Perhaps if I'd started earlier, & achieved what has thus far been achieved—80 books in total, covering a range of media & with an impressive list of creators—I might still have the energy to continue. But I didn't, & I haven't; so, with sadness, I announce the last two books from Otoliths.
harry k stammer’s new book, grounds, is a sequel to his previous book tents. It continues to dig deeper into the realm of a homeless person’s mind as he/she lives in downtown Los Angeles. As Philip Primeau, of PERSISTENCIA, said of tents, “stammer mixes a sort of poetic cubism with wordplay, startling typography, and a wide array of other adventurous techniques with creative intensity rarely witnessed.” This book uses imagery and meaning to describe the various illnesses that afflict the homeless.
The Codicils is actually a number of new books, nine at least, collected into a single brick, covering Mark Young's poetry from the four years since the publication of Pelican Dreaming: Poems 1959-2008. It revisits some familiar themes — Magritte, geographies, that peripatectic Postman — but it also brings in a number of new streams & memes, & includes an essay by the poet on the universality of the stochastic methodology that lies behind his poetic canon.
The journal will continue on, & print copies of the three most recent issues, twenty-eight to thirty, are now available fromThe Otoliths Storefront where the full catalog of Otoliths books & issues of the journal can also be found.
Weds the long tradition of alphabet poems with hand-held technology without the paucity of most twitchatter.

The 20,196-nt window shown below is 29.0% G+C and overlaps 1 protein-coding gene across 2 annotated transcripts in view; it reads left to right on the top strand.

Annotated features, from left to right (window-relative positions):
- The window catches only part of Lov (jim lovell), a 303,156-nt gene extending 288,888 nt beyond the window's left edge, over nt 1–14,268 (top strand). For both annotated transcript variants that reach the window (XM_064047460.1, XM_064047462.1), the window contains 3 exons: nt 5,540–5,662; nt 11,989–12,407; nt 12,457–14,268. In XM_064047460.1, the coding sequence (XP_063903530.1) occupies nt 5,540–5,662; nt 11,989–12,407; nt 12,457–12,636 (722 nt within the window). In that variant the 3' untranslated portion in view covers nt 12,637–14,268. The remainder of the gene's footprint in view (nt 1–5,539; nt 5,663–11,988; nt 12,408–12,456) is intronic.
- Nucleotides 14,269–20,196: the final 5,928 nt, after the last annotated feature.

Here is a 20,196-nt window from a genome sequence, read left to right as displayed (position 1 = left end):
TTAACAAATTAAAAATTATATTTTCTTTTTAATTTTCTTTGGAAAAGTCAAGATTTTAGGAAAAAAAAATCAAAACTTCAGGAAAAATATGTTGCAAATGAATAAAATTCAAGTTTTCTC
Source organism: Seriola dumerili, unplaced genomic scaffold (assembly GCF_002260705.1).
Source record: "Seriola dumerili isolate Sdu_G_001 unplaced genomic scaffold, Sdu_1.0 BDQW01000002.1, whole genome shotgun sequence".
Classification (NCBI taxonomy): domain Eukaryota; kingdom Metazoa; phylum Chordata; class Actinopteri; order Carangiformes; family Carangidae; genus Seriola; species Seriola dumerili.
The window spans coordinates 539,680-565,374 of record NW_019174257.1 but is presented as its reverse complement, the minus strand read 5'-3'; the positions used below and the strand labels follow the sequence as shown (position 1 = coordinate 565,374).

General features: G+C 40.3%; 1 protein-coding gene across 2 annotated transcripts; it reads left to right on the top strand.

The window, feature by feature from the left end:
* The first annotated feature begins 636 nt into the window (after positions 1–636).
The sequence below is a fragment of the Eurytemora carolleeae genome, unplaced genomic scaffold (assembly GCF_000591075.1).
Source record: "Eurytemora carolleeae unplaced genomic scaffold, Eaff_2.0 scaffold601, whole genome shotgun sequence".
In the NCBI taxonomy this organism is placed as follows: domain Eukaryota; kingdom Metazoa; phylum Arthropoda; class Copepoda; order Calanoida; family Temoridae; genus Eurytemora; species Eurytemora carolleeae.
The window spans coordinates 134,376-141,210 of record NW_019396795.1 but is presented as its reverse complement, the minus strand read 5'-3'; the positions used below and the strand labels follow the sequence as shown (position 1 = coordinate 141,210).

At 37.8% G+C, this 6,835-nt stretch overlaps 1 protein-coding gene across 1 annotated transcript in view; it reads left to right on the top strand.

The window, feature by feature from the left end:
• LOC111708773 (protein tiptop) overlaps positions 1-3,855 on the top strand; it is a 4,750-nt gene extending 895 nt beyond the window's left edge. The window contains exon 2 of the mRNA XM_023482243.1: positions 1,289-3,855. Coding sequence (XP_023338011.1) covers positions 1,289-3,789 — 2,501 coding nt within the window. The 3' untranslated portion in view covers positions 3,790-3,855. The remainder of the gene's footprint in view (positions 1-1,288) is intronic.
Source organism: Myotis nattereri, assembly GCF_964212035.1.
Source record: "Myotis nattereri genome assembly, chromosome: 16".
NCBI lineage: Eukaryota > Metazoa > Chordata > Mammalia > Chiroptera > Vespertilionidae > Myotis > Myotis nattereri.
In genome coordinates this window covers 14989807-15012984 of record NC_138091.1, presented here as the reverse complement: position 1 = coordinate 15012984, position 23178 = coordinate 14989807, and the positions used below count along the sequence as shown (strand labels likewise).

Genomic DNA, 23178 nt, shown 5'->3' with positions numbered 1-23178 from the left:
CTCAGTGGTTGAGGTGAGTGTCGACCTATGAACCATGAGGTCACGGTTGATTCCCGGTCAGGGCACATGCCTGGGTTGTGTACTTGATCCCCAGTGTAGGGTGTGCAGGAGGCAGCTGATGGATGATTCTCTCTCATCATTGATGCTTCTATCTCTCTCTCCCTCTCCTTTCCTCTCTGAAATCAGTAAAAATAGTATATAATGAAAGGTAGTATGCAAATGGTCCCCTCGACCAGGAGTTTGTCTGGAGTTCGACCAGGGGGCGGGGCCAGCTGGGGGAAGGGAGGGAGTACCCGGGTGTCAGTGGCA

Z has always been the one of the most difficult letters to pull off alphabet writing (second to X). I love what Chimal has invented: "Z is on the end of the Last Peninsula, before the Sea-That-Bends. Lots of people go there to finish novels, or to die." I want to go to the Sea-That-Bends on a boat without oars.
It is almost certain that these images have never been published before. Clearly, Cobbing valued the works: they are documented as to title and date in his hand-writing, on good quality laser prints; and he took care to preserve them.
The format is A4, a format, with A3, that he worked with throughout his last quarter century. Some works use other sizes, particularly B5 and B6; but generally that was achieved by trimming or photo-reduction. He composed usually on A4 and A3. Until the early 1980s, he had also used quarto (8 inches x 10 inches) and foolscap (17 inches x 13.5 inches), sometimes other "imperial sizes". In those days, his main writing and copying medium was the ink duplicator, if we exclude sound recording media. From 1984, he was a photocopy boy.
His image-composing methods were various. The ink duplication process provided multitudes of potential monotypes as by-product from ink-wet wax stencils. In both ink-duplication and photocopying (1984+), knowledge of how scanning transformed images played a large role, with and apart from papier collé. Photocopying also copes with moving objects on the glass platen.
A Cobbing original may tend towards the intangible. Output qualities, I should say "properties", varied depending where one was in the monthly copier maintenance cycle and where one was on the timeline towards machine obsolescence. He might reserve image(s) as print master(s) for future use while the rest of the print run was published. Then, at reprint, the print master might not be to hand and a copy was used. That copy might or might not be generationally identical to the missing master; or the copier might or might not do justice in some eyes to what it was copying. Yet, if the result satisfied Cobbing, simultaneously fastidious and tolerant, then that was that.